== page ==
WHL Expansion: Location, Location, Location

By Jeff Bromley
When the WHL announced a couple of weeks ago that they had for all intents and purposes found the location of the much coveted twentieth team for the league in Everett, Washington to begin play in 2003-04, I thought that through all the specifics attached to the announcement, it wasn’t a bad choice. When Ron Robinson was brought in as commissioner over fourteen months ago it was quite clear that one of his mandates was to bring the WHL to twenty member franchises in specific regions. The target region was the Pacific Northwest to compliment the four existing franchises in a newly named U.S. Division and Everett, its relative location to Seattle, Portland, Kennewick (Tri-Cities), Spokane and the most recent expansion club, the Vancouver Giants fit that mold quite nicely. It’s population (96,000), it’s instant rivalry potential with Seattle and the fact that Snohomish county was going to build a 8000 seat arena complex didn’t hurt it’s chances either. In what had to be a first and undoubtedly a sign of the times, two separate leagues vied for the privilege of locating there. The WHL had to actually present its case as a better tenant to the Everett city council as competition to place a franchise in that city was coming from the West Coast Hockey League. A league comparable to single ‘A’ level of professional hockey if you were using baseball’s designation in relation to it’s quality of play.

As mentioned, the WHL won the day, had it’s twentieth franchise and couldn’t be happier with where it would be situated. One small problem though, the location proved to be too close to Seattle. Due to the fact that Everett falls into the fifty mile radius of protected territory around Seattle, Bill Yuill, the Thunderbird’s owner has either the right to vote down the franchise, which is highly unlikely, or the first right of refusal of ownership of the expansion team. In a nutshell, it is more than likely Yuill will pay the franchise fee of the Everett club and then sell his Seattle franchise not necessarily in that order however.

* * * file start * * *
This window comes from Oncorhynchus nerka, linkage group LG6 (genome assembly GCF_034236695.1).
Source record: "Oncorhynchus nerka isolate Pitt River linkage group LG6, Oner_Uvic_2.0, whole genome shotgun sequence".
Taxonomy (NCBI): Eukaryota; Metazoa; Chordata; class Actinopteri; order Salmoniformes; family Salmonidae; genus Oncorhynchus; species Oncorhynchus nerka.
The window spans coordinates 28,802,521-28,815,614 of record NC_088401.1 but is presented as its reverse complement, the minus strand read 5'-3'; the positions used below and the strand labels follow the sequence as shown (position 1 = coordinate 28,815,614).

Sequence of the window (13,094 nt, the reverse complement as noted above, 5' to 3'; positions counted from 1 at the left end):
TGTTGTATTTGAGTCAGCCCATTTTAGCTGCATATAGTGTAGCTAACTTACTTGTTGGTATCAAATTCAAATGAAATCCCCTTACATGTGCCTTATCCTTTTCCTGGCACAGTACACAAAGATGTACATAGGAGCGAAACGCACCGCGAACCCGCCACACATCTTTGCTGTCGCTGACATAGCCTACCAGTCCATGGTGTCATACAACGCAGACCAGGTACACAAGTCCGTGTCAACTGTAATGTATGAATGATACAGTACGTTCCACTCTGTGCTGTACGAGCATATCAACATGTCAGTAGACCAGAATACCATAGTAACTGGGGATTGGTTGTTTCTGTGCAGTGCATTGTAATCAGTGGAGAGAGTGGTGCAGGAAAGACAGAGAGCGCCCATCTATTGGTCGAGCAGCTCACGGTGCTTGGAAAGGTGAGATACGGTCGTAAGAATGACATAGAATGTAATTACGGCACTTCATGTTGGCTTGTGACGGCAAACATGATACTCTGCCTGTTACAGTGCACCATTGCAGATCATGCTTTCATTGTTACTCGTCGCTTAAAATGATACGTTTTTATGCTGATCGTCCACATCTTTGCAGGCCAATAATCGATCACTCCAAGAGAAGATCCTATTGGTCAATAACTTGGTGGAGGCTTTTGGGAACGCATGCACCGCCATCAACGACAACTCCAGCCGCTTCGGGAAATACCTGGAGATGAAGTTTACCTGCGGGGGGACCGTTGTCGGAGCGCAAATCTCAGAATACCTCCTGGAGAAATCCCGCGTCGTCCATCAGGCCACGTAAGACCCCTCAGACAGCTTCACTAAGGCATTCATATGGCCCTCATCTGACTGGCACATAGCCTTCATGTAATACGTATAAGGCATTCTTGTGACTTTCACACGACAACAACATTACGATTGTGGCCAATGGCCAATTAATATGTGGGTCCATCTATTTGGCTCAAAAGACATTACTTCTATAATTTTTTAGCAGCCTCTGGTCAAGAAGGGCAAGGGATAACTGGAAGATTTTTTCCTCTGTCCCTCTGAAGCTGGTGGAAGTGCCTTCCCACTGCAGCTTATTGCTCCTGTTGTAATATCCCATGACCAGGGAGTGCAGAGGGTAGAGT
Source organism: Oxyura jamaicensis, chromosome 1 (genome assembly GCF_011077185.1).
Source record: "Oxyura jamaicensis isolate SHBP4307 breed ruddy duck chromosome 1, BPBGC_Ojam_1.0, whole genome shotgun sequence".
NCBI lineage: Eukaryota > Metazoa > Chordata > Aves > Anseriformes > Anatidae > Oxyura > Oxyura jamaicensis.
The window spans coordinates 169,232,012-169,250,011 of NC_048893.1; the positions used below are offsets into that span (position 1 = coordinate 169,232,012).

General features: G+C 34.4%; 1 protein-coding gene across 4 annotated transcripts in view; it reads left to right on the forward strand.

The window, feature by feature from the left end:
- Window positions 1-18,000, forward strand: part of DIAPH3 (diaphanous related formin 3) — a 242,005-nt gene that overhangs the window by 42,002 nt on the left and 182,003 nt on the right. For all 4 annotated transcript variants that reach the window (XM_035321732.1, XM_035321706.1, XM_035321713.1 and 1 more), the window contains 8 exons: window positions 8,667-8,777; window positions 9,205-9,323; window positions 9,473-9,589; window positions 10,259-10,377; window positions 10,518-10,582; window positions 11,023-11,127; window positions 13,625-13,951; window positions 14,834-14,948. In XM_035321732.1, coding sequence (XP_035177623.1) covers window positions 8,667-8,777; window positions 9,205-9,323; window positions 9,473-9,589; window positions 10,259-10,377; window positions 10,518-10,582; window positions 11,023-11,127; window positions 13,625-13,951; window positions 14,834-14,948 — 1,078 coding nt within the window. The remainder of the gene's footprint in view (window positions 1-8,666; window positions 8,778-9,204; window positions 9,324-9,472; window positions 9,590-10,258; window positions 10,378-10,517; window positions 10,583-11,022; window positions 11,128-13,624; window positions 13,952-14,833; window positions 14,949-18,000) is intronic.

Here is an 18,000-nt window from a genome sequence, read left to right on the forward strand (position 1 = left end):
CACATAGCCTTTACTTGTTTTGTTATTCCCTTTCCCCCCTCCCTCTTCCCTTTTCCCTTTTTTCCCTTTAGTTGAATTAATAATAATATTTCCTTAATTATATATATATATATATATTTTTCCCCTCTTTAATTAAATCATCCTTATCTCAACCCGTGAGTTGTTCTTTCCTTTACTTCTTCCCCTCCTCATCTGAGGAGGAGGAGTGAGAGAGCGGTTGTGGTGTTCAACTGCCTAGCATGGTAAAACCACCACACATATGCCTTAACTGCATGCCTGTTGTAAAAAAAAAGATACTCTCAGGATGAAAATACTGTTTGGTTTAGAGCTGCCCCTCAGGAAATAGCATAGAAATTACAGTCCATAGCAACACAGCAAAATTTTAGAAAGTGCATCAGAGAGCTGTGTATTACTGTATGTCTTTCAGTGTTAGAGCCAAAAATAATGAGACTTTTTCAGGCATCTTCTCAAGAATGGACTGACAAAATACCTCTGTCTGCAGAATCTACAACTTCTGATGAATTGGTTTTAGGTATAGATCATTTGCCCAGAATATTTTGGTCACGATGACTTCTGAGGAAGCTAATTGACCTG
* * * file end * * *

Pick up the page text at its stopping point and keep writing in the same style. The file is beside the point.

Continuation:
O.K., so the decision on Everett seemingly has so many positive aspects going for it that it is equally tough to find holes in the plan. Which in turn doesn’t make for a very good column now does it? Truth is, the league’s done their homework on this one. The new building, the fact that the league has expanded by three club’s in the last seven years and it the often mentioned dwindling talent pool seems to be deeper than most imagined and the simple economic fact that in Everett, as in most other centers, with the right facility, the proper marketing and a decent product on the ice, the people will come. Even in non-traditional hockey centers.

If I have any reservations it is that Thunderbirds owner Bill Yuill will in all likelihood exercise his option to purchase the expansion franchise and sell the T-Birds. But by doing so isn’t the league once again exposing itself to possibility of another ‘Tri-Cities’ fiasco? By letting an anchor franchise that has been in Seattle in one form or another for over 24 years change over into the hands of a possible fly-by-night owner is risking the very franchise itself. Granted the possibility is remote now that the league has experienced such a happenstance in the short-lived Wayne Overland-Tri-City ownership situation and is unlikely to be lured down the garden path again but the possibility exists nonetheless. If the Thunderbirds franchise was such a screaming success then why would the specter of Yuill jumping at the chance to own it’s new expansion rival prove so inviting? Even so, why would a prospective buyer wade into a situation whereby the previous owner was quick to jump ship when the opportunity presented itself. And wouldn’t the prospective owner be inclined to think about possible relocation? Why not have prospective owners compensate the T-Birds for encroachment and keep the status quo?

Although this expansion club is still in the formative stages and everything is on paper there are many questions. The trend of current owners jumping to expansion clubs in lieu of their own teams is disturbing and speaks volumes, whether exaggerated or not, about the current situations of some of the member clubs.

Expansion, for the most part benefits all clubs and is positive for the league as a whole but it mustn’t be made is spite of the existing clubs. The last go-around of expansion was a bit of a fiasco, let’s make sure Everett is done right.